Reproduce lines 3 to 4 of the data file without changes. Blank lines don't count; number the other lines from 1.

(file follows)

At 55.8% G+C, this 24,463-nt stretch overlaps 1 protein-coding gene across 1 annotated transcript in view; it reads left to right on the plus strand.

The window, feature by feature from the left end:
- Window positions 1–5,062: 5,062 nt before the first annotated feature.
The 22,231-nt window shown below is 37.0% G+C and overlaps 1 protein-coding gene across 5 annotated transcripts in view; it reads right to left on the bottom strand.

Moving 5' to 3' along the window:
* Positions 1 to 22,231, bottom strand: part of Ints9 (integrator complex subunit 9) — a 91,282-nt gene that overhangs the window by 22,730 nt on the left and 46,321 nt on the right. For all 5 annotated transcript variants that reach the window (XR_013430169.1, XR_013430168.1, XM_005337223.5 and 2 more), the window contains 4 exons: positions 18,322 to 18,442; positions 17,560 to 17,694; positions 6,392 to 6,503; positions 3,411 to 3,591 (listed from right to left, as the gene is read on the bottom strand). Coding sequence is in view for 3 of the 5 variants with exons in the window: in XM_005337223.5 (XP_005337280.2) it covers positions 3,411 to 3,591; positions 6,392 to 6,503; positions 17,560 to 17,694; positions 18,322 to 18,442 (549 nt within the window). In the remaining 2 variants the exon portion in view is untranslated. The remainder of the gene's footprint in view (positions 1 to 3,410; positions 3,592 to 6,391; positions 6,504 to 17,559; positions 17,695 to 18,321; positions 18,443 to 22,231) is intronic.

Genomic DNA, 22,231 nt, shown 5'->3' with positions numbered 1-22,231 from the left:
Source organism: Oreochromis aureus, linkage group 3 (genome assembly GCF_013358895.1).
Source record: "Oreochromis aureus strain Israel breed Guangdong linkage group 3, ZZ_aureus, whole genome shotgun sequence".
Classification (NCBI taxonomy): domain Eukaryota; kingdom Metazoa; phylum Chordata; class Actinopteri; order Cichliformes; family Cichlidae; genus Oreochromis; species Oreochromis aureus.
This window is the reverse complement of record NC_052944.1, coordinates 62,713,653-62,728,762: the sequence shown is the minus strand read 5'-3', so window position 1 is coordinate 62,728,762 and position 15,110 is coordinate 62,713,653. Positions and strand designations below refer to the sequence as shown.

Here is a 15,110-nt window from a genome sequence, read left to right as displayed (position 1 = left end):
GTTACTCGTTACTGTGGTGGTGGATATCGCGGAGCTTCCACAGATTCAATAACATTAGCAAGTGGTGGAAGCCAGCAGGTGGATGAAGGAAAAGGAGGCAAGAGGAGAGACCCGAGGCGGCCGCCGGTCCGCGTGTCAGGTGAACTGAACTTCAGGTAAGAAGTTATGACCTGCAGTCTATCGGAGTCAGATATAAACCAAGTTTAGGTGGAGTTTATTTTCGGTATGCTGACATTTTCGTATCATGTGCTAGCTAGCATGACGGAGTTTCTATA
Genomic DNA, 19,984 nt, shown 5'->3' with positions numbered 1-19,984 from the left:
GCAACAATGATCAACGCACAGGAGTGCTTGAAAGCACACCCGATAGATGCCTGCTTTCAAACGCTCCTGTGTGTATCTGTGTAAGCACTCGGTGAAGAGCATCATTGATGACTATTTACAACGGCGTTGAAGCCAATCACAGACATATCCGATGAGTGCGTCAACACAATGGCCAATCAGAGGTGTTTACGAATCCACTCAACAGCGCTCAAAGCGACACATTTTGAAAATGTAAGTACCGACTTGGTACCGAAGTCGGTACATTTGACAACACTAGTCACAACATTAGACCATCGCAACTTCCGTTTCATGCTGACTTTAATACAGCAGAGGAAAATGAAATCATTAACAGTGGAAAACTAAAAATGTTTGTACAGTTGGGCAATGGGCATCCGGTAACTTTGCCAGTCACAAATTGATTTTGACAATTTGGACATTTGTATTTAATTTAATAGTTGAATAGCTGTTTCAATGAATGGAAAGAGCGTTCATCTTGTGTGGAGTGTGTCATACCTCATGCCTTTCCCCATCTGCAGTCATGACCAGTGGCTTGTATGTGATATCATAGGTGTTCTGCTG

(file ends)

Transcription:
- Window positions 1–5,062: 5,062 nt before the first annotated feature.
The 22,231-nt window shown below is 37.0% G+C and overlaps 1 protein-coding gene across 5 annotated transcripts in view; it reads right to left on the bottom strand.